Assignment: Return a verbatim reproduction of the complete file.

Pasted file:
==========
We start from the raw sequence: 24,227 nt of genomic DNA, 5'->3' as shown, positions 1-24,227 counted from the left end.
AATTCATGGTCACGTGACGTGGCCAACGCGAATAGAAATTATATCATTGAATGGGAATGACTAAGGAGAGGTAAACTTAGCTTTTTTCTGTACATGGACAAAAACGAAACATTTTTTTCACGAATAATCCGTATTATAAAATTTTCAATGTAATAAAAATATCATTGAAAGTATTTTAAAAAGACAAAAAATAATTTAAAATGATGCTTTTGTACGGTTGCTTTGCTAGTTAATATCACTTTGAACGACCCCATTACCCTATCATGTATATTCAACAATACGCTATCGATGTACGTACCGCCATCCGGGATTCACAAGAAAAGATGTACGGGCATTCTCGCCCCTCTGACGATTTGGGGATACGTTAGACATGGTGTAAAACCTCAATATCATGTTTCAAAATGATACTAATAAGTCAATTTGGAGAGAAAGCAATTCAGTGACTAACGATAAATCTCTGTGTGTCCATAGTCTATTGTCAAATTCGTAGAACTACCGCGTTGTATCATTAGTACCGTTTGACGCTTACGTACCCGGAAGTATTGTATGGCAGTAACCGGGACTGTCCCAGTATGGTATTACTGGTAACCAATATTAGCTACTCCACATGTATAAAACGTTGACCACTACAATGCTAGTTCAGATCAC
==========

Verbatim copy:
We start from the raw sequence: 24,227 nt of genomic DNA, 5'->3' as shown, positions 1-24,227 counted from the left end.
AATTCATGGTCACGTGACGTGGCCAACGCGAATAGAAATTATATCATTGAATGGGAATGACTAAGGAGAGGTAAACTTAGCTTTTTTCTGTACATGGACAAAAACGAAACATTTTTTTCACGAATAATCCGTATTATAAAATTTTCAATGTAATAAAAATATCATTGAAAGTATTTTAAAAAGACAAAAAATAATTTAAAATGATGCTTTTGTACGGTTGCTTTGCTAGTTAATATCACTTTGAACGACCCCATTACCCTATCATGTATATTCAACAATACGCTATCGATGTACGTACCGCCATCCGGGATTCACAAGAAAAGATGTACGGGCATTCTCGCCCCTCTGACGATTTGGGGATACGTTAGACATGGTGTAAAACCTCAATATCATGTTTCAAAATGATACTAATAAGTCAATTTGGAGAGAAAGCAATTCAGTGACTAACGATAAATCTCTGTGTGTCCATAGTCTATTGTCAAATTCGTAGAACTACCGCGTTGTATCATTAGTACCGTTTGACGCTTACGTACCCGGAAGTATTGTATGGCAGTAACCGGGACTGTCCCAGTATGGTATTACTGGTAACCAATATTAGCTACTCCACATGTATAAAACGTTGACCACTACAATGCTAGTTCAGATCAC